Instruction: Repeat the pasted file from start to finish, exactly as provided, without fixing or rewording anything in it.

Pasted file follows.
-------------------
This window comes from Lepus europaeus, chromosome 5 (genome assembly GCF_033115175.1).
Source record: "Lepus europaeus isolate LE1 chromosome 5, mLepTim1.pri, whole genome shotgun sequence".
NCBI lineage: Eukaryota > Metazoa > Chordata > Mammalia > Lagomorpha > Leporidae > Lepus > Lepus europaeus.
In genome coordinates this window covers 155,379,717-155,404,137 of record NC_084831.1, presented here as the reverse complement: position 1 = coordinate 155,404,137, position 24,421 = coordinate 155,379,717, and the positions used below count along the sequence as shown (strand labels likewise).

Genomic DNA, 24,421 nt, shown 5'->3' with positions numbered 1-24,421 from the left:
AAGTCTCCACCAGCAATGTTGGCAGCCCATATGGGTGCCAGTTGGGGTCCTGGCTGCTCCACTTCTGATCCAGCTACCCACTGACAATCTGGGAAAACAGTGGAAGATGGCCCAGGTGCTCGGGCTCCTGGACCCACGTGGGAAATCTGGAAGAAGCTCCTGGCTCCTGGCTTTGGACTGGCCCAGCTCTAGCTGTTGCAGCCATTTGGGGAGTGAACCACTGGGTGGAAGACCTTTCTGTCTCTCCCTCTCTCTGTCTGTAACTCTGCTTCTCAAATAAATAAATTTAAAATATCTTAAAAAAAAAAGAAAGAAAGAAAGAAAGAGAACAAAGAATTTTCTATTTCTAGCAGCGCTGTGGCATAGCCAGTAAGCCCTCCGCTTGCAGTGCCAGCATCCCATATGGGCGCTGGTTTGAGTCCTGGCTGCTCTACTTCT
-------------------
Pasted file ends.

This window comes from Lepus europaeus, chromosome 5 (genome assembly GCF_033115175.1).
Source record: "Lepus europaeus isolate LE1 chromosome 5, mLepTim1.pri, whole genome shotgun sequence".
NCBI lineage: Eukaryota > Metazoa > Chordata > Mammalia > Lagomorpha > Leporidae > Lepus > Lepus europaeus.
In genome coordinates this window covers 155,379,717-155,404,137 of record NC_084831.1, presented here as the reverse complement: position 1 = coordinate 155,404,137, position 24,421 = coordinate 155,379,717, and the positions used below count along the sequence as shown (strand labels likewise).

Genomic DNA, 24,421 nt, shown 5'->3' with positions numbered 1-24,421 from the left:
AAGTCTCCACCAGCAATGTTGGCAGCCCATATGGGTGCCAGTTGGGGTCCTGGCTGCTCCACTTCTGATCCAGCTACCCACTGACAATCTGGGAAAACAGTGGAAGATGGCCCAGGTGCTCGGGCTCCTGGACCCACGTGGGAAATCTGGAAGAAGCTCCTGGCTCCTGGCTTTGGACTGGCCCAGCTCTAGCTGTTGCAGCCATTTGGGGAGTGAACCACTGGGTGGAAGACCTTTCTGTCTCTCCCTCTCTCTGTCTGTAACTCTGCTTCTCAAATAAATAAATTTAAAATATCTTAAAAAAAAAAGAAAGAAAGAAAGAAAGAGAACAAAGAATTTTCTATTTCTAGCAGCGCTGTGGCATAGCCAGTAAGCCCTCCGCTTGCAGTGCCAGCATCCCATATGGGCGCTGGTTTGAGTCCTGGCTGCTCTACTTCT